Shakespeare's Staging
The Comedy of Errors
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Friday, 22 April 2005 06:09


The Comedy of Errors: Dromio of Ephesus: Mark Samuels; Dromio of Syracuse: Edward Zang. Great Lakes Shakespeare Festival, Cleveland, 1963. Courtesy of the Special Collections, Cleveland State University Library.


The Comedy of Errors is Shakespeare's successful attempt to write a neoclassically "correct" imitation of Roman comedy in the vein of Plautus and Terence. It observes the unities of time (one day), place (Ephesus), and action (the trial of Egeon), and matches many other precedents of character and plot: lost children, the courtesan, the duplicitous or incompetent servants, the confusion from twins, etc., but Shakespeare's heightens the effect by doubling the original pair of twins in Plautus' Menaechmi. The tone is frequently farcical, but Shakespeare diversifies this by serious treatment of the distress of Adriana, the wife of one of the twins, at the apparent misconduct of her spouse, which gives the play a more modern, serious touch. Adriana's indignant dialogues with her sister, Luciana, introduce serious discussion of the unfairness of the sexual double standard. Via the confusion of identities, Shakespeare cleverly exploits the reputation of his location, Ephesus, as a place of supernatural happenings, appropriate to its devotion to Diana of the Ephesians (as vividly presented in the Acts of the Apostles). The play is a hugely predictable crowd-pleaser, despite its elaborate contrivances and light tone.


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Richmond, Hugh M. "Sexual Norms Revised: The Comedy of Errors." In Shakespeare's Sexual Comedy, 48-64. Indianapolis; New York: Bobbs-Merrill, 1971.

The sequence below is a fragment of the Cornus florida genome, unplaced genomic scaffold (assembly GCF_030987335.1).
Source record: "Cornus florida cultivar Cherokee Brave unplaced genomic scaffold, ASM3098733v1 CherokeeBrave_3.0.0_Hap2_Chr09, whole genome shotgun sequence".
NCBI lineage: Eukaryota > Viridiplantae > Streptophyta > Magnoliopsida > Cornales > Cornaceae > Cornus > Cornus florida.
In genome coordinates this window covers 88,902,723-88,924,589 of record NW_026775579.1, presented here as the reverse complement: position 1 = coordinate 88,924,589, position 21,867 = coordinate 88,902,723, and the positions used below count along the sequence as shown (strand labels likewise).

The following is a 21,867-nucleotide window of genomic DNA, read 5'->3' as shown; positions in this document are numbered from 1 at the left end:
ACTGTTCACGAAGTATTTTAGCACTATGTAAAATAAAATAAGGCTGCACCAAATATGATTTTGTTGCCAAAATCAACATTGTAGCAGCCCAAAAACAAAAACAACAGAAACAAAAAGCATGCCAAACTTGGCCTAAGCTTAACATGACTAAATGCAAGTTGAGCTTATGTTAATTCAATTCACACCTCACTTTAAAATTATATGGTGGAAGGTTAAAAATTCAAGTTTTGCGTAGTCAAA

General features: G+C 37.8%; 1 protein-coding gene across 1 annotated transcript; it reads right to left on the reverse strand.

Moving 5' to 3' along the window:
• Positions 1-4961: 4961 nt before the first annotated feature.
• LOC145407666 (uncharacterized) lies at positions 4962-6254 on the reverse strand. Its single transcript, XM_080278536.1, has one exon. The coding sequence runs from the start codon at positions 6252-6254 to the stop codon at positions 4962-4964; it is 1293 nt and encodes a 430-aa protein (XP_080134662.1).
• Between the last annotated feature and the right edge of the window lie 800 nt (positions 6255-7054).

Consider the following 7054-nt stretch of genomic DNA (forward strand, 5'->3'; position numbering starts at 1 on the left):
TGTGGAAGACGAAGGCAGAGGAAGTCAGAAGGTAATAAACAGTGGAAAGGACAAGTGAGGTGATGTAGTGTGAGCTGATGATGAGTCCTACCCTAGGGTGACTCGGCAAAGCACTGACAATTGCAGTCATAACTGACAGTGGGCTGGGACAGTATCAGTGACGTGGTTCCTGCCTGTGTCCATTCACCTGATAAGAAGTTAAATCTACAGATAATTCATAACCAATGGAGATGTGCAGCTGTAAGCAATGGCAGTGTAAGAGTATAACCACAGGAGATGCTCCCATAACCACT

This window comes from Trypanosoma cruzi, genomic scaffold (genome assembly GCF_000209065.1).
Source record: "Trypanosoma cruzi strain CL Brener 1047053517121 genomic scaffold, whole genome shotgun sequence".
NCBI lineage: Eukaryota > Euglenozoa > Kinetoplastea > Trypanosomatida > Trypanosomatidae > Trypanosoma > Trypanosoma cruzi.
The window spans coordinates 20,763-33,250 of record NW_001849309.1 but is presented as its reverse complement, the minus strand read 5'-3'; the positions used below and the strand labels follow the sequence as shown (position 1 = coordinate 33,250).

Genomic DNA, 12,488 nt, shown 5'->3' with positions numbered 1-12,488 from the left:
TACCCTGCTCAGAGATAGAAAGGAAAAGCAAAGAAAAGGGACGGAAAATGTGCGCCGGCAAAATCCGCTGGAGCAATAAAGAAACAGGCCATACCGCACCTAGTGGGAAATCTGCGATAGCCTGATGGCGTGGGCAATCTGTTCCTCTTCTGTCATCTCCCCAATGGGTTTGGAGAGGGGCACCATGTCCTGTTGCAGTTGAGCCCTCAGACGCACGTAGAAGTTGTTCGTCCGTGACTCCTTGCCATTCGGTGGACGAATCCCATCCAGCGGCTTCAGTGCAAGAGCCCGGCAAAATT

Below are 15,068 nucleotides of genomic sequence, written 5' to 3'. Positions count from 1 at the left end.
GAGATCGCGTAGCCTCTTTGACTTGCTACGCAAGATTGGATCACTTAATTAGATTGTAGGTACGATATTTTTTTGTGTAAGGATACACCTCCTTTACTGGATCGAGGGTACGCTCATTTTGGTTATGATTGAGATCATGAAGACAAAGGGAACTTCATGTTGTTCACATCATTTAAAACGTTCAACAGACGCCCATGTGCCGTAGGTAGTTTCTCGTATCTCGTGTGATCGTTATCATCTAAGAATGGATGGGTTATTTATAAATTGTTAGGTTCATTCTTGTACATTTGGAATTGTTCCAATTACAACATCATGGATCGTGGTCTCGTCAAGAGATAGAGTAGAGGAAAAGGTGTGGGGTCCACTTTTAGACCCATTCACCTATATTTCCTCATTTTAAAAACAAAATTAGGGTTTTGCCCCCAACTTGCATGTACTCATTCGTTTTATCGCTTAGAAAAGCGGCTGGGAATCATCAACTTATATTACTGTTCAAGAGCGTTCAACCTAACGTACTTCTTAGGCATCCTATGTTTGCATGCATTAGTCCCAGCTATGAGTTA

Rivlin, Elizabeth. "Theatrical Literacy in The Comedy of Errors and the Gesta Grayorum." Critical Survey 14, no. 1 (2002): 64-78.

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The Comedy of Errors at Talkin' Broadway.

Female Spectators and The Comedy of Errors

Compared to the precedents in Plautus, this script pays serious and sympathetic attention to its female roles: the seemingly misused wife, Adriana, laments the sexual double standard which her husband seems to exploit when his twin is courting her sister. There is great deftness in Shakespeare's handling of this situation since male spectators can dismiss the censure because the husband is not guilty of the main charge. However, he does, in resentment at his wife's unintelligible hostility, turn to the consolations of the prostitute, which may validate his wife's attack on male promiscuity for female spectators; but even the Courtesan is presented humanely. The play also comically develops many other dramatic ironies, which flatter the audience via its superior knowledge to the personae on stage. Moreover, the play transcends farce in suggesting how instable the sense of human identity may be in general, and how limited are human powers of perception socially. This stress on the volatility of reality is reinforced by the plot's location in Ephesus, cited in the Acts of the Apostles as one of the most mysterious and exotic environments in the Levant, because its powerful cult of Diana evokes the supernatural potentialities of the Great Earth Mother. In this the city serves as a catalyst of unexpected emotions comparable to the Green World which provides the context of psychological mutation in other Shakespearean comedies. As usual, Shakespeare's location of his plots establishes a meaningful setting for his psychological concerns, like Venice and Vienna in later comedies (see Gallery 10). ©HMR


Robson and Crane in The Comedy of Errors, 1879. New York: Metropolitan Litho. Studio. Courtesy of Library of Congress.

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